Friday, September 2, 2011

Spain auto-stopped!

Before hitchhiking in Spain I read and heard various opinions about how it works there. Most of them were so-so, describing the hitchability as only average and people as ones who have little idea what hitchhiking is. In my case, reality turned out to be more benevolent...

My first day was a hitchhiker's dream. During my entire stay in Donostia I heard thousands of ideas where I should try to catch a ride to Zaragoza. Eventually I started from the city center, not from a town by the highway 10 km south from Donostia, where most of the traffic heads to Pamplona and further. Unai's father took me to my spot and, really, I haven't hitchhiked from a worse place for a very long time. Or at least that's what I thought. Street lights, cars immediately accelerating to enter the highway after around 100 meters, no place for them to pull over and high barriers separating the major road from nearby streets. So I could only stand before the traffic lights, hoping that somebody who heads my directions will stop at the traffic lights. I didn't have to wait too much until two young Basque guys shouted "Pamplona, si!" Easy ride, with very humorous people who spoke English. First and the only one, since the rest of my drivers spoke only Spanish. But they were also very kind, drove me further to help me get close to another good spot and one Brazilian driver gave some luscious nectarines.

I had four rides on the distance of 270 km, 3 with passenger cars and one, the longest, with a truck. And I never had to wait more than 5 minutes!

It's getting hotter and drier...

Coming back from Zaragoza to France was not so easy, but also brought new experience.

First of all, first really negative experience. Not really bad, but many girls would freak out in a similar situation. So far the only ones I had were connected with overspeeding/drinking and driving but this one was sex-related.

Spanish truck driver got off the highway and firsts asked some questions in Spanish, for which he only got my reply "ne comprendo." But then he started pointing to his crotch and making disgusting gestures with his mouth that looked like giving a head. I firmly replied "no" every time he did more and more to convince me with his "si, si" to blow him and was about to get out of the truck when he took off and for the rest of the ride he didn't say anything lascivious anymore.

Fortunately, I quickly forgot about this situation when much more friendly guy, Joe from Dominica pulled over. We had a great chat about living in the mountains and much happier and carefree life back in his country or in the countryside (in my case).

Moreover, riding over Pyrenees was magnificent and made my memories from Alps revive. Tiny roads, switchbacks, passing through villages, green hills, bare rocks and other views you don't see when you take the highway.



My stay in Zaragoza was an enjoyable one. Unfortunately my hosts (a couple) were really busy with their jobs, Beatriz working for the radio and Raul practising for his concerts. I hope to see them once more, they both radiated with positive energy and, from what I could conclude seeing their photos, souvenirs from distant parts of the world and books written by Beatriz, they have a lot to share.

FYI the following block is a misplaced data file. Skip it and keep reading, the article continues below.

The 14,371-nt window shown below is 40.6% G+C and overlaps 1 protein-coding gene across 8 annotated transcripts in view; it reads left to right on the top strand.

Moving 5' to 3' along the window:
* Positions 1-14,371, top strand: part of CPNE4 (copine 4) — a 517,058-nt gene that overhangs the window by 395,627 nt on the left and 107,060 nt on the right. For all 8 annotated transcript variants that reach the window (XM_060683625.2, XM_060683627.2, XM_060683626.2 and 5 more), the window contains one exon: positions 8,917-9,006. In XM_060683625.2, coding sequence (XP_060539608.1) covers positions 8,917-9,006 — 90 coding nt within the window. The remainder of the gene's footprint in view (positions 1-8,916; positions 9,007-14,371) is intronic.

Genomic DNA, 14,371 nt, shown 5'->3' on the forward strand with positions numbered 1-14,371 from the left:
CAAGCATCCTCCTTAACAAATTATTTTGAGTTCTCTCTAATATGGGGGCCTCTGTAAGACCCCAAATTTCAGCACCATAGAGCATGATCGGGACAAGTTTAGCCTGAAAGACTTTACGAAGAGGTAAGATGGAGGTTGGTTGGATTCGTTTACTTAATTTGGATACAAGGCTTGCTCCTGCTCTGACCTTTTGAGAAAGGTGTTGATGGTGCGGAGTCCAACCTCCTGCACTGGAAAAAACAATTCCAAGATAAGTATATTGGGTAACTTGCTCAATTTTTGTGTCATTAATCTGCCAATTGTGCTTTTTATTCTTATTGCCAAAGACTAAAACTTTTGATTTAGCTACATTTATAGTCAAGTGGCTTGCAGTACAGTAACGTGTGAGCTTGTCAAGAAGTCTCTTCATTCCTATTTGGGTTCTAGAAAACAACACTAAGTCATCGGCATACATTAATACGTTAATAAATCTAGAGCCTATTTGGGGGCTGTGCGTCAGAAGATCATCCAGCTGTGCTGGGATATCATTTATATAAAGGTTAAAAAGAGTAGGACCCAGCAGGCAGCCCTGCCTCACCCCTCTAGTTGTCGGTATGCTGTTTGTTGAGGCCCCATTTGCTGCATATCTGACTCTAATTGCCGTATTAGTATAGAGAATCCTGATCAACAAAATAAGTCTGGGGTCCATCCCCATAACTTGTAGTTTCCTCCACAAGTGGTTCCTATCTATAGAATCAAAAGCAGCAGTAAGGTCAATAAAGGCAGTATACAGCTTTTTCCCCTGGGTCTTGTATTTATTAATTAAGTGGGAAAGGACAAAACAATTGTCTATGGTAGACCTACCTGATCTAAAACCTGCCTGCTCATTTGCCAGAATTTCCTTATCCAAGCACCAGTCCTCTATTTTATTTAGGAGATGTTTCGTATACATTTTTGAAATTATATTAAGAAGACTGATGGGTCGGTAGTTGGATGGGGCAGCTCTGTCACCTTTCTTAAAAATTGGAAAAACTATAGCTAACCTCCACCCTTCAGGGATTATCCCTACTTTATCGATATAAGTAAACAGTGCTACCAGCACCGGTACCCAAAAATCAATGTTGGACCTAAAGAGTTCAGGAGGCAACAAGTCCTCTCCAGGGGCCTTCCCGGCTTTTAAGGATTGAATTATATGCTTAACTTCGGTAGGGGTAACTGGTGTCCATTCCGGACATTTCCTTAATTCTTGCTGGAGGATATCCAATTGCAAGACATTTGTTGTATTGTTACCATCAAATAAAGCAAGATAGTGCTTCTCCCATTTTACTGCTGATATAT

Nevertheless, we managed to spend one nice evening together in a basement rented by a friend of theirs, transformed into a pub. There were more people there and I discussed the feeling of national identity with a German couchsurfer, got to know a little about street art in Zaragoza from a girl who paints a lot and talked about travels with a Spanish girl and managed to convince her that her English is not as bad as she thinks.

Street art was the thing I fancied the most about Zaragoza. I anticipated to see some art created by locals, accessible to everyone and I wasn't disappointed. In the eastern part of old town the walls are full of colorful paintings.







I also went to a museum where I saw exhibitions of Japanese and Romanian art. All the explanations were in Spanish, so my imagination worked more.


Colorful Romanian houses

Romanian art where different fabrics and materials were used


I stared at this one for so long because I couldn't believe that the strokes of brush were almost invisible at the edges, these "animals" looked like pasted from another painting.

Thousands of questions...

"Pink dream," I must admit very nice one.

I did some walking in the old town, which was surprisingly not so crowded. The architecture is nice, basilica looks impressive with symmetrical cupolas and towers. Inside it looks just like any other church with gildings and elaborate paintings. I was fed up with more religious imagery and left after less than 5 minutes.

It was a hot welcome.


Spanish people against BXVI

Spain was nice and I was really tempted to stay more. But my poor equipment is probably not enough for some situations that can happen in a country where people reluctantly take hitchhikers (sometimes...). On the other hand, I can enjoy France again, the sound of melodious French and picking apples from trees just by the road. However, I have to move to warmer climate to see my beloved figs again.

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